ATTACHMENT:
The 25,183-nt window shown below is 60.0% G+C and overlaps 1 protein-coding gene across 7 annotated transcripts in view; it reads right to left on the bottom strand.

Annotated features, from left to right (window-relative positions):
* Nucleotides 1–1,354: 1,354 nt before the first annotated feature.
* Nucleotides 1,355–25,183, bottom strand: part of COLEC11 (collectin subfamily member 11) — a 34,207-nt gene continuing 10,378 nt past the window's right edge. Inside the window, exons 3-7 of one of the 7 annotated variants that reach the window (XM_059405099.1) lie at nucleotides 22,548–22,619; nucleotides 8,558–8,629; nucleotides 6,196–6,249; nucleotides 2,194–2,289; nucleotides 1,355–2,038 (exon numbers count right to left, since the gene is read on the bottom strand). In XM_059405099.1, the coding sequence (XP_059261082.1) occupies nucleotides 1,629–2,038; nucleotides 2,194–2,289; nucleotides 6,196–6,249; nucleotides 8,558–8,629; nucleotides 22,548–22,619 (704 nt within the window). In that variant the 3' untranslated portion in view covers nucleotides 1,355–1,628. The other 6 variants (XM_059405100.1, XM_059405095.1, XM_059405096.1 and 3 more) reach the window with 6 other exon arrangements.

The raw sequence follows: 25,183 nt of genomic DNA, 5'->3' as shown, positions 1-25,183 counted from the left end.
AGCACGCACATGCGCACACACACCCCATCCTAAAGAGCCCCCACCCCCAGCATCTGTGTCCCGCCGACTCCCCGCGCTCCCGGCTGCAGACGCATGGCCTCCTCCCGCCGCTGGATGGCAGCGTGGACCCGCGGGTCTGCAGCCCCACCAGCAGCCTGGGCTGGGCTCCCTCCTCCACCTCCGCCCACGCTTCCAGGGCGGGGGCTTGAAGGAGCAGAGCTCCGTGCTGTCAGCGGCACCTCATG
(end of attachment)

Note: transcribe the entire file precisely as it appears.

The 25,183-nt window shown below is 60.0% G+C and overlaps 1 protein-coding gene across 7 annotated transcripts in view; it reads right to left on the bottom strand.

Annotated features, from left to right (window-relative positions):
* Nucleotides 1–1,354: 1,354 nt before the first annotated feature.
* Nucleotides 1,355–25,183, bottom strand: part of COLEC11 (collectin subfamily member 11) — a 34,207-nt gene continuing 10,378 nt past the window's right edge. Inside the window, exons 3-7 of one of the 7 annotated variants that reach the window (XM_059405099.1) lie at nucleotides 22,548–22,619; nucleotides 8,558–8,629; nucleotides 6,196–6,249; nucleotides 2,194–2,289; nucleotides 1,355–2,038 (exon numbers count right to left, since the gene is read on the bottom strand). In XM_059405099.1, the coding sequence (XP_059261082.1) occupies nucleotides 1,629–2,038; nucleotides 2,194–2,289; nucleotides 6,196–6,249; nucleotides 8,558–8,629; nucleotides 22,548–22,619 (704 nt within the window). In that variant the 3' untranslated portion in view covers nucleotides 1,355–1,628. The other 6 variants (XM_059405100.1, XM_059405095.1, XM_059405096.1 and 3 more) reach the window with 6 other exon arrangements.

The raw sequence follows: 25,183 nt of genomic DNA, 5'->3' as shown, positions 1-25,183 counted from the left end.
AGCACGCACATGCGCACACACACCCCATCCTAAAGAGCCCCCACCCCCAGCATCTGTGTCCCGCCGACTCCCCGCGCTCCCGGCTGCAGACGCATGGCCTCCTCCCGCCGCTGGATGGCAGCGTGGACCCGCGGGTCTGCAGCCCCACCAGCAGCCTGGGCTGGGCTCCCTCCTCCACCTCCGCCCACGCTTCCAGGGCGGGGGCTTGAAGGAGCAGAGCTCCGTGCTGTCAGCGGCACCTCATG